Individuals at every level of an organization can contribute to workplace toxicity.
Toxicity can begin with business leaders, bad managers, or disengaged employees. Often it’s all three at once.
Just as anyone can create toxicity, anyone can solve the problem too. We all have a choice whether or not to feed into that toxicity. We can choose to suffer—or to do something about the problem.
How to fix a toxic workplace
Leaders play a huge role in developing and protecting a positive culture. You need to recognize and resolve the problem, as well as reassure victims and repair culture. Here's how to go about fixing a toxic work environment:
1. Take responsibility: Leaders can’t begin to resolve the problem of the toxic office without exploring how their own conduct may have influenced the situation. It’s important to remember that your actions don’t have to be deliberate or conscious – stress, workplace politics and the desire to avoid disagreement can all cause leaders to unwittingly turn a blind eye and unintentionally allow bad behavior to exist.
2. Communicate and observe: With your own house in order, it’s time to look at other employees. A lot can be learned by observing team members, having conversations and becoming familiar with causes of tension or dysfunction in the workplace. For example, is there one person who dominates discussions? Are certain team members being excluded or undermined? Is someone using their status to control others? This simple action can mean future problems are detected sooner – and the worst consequences are avoided.
3. Re-establish a sense of security: Before you can start repairing a toxic office, it’s essential that you listen to people who feel victimized, and listen with compassion. Never downplay a team member’s concern or minimize issues; this amounts to institutional betrayal, which can exacerbate the ordeal for victims. Talking to your team will help alleviate anxiety and re-establish a sense of security, but it’s also a good way to rebuild trust. Be sure to communicate your policies loudly and clearly, and do this publicly, too.
4. Get everyone on board: Following on from this, when conveying your policies and vision for repairing office culture, you should encourage people to ask questions and give feedback – basically, ensure everyone’s voice is heard. When team members are included they feel valued and respected, and this boosts morale, restores unity and ultimately helps improve both climate and confidence.
5. Actually take action: But kind words alone aren’t enough – you need to actually take action. There’s nothing more deflating for victims than opening up about an experience only to see that nothing materially changes as a result of it. So make sure you actually have a robust policy for dealing with different types of behavior in place, and that your response addresses the structural problems that led to it, instead of just mindlessly punishing. Understand the importance of your example; if you don’t act after toxic events, employees will lose faith in your ability – or even desire – to protect them.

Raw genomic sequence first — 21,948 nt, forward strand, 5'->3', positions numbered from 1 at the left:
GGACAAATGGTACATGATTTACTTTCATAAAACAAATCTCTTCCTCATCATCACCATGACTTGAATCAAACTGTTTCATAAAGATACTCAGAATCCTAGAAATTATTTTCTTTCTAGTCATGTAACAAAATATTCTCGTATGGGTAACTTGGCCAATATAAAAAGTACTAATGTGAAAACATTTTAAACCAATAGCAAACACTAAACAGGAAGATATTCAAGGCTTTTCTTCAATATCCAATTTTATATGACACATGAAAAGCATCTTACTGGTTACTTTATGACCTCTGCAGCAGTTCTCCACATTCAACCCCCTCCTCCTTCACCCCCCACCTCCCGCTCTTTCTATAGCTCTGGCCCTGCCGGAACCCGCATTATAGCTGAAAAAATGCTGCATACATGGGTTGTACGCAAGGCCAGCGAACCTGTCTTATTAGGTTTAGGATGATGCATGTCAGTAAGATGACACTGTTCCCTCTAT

6. Leading by example: Ultimately, while culture is something an entire company creates together, leaders must recognize their responsibility in encouraging and deterring certain behaviors. It’s up to leadership, not staff, to ensure everyone respects the company's core values and feels represented. In instances like these, ‘keeping out of things’ isn’t a impartial action, but rather it nurtures a culture that tolerates toxic behavior. Lead by example, set the right climate and always follow words with meaningful action.
HR, OD, Productivity and Lean Manufacturing Specialist
Read full article https://www.linkedin.com/pulse/toxic-work-culture-kills-business-future-delwar-hossain/
Retrenchment is widely recognised as one of life’s most stressful events. The shock of a retrenchment coupled with financial stress may leave a person uncertain about how to proceed. Here are some answers to frequently asked questions about retrenchment:
What’s the first thing I should do if I get retrenched?
If your employer has given you notice that they intend embarking on a retrenchment procedure, you may want to consider getting legal advice from an experienced labour lawyer. Before agreeing to or signing anything, take steps to determine your rights as an employee and to understand your employer’s obligations through the process. Secondly, take immediate steps to put a survival budget in place and to strip out any unnecessary costs. There is no knowing how long you may be unemployed for so rather err on the side of caution and be ruthless with your budget. Rather than doing mental arithmetic interspersed with some guesswork, commit to drafting a written budget which will empower you to know exactly how much you need each month to survive and can help allay some of the anxiety.
Read more https://www.moneyweb.co.za/financial-advisor-views/answers-to-your-frequently-asked-questions-about-retrenchment/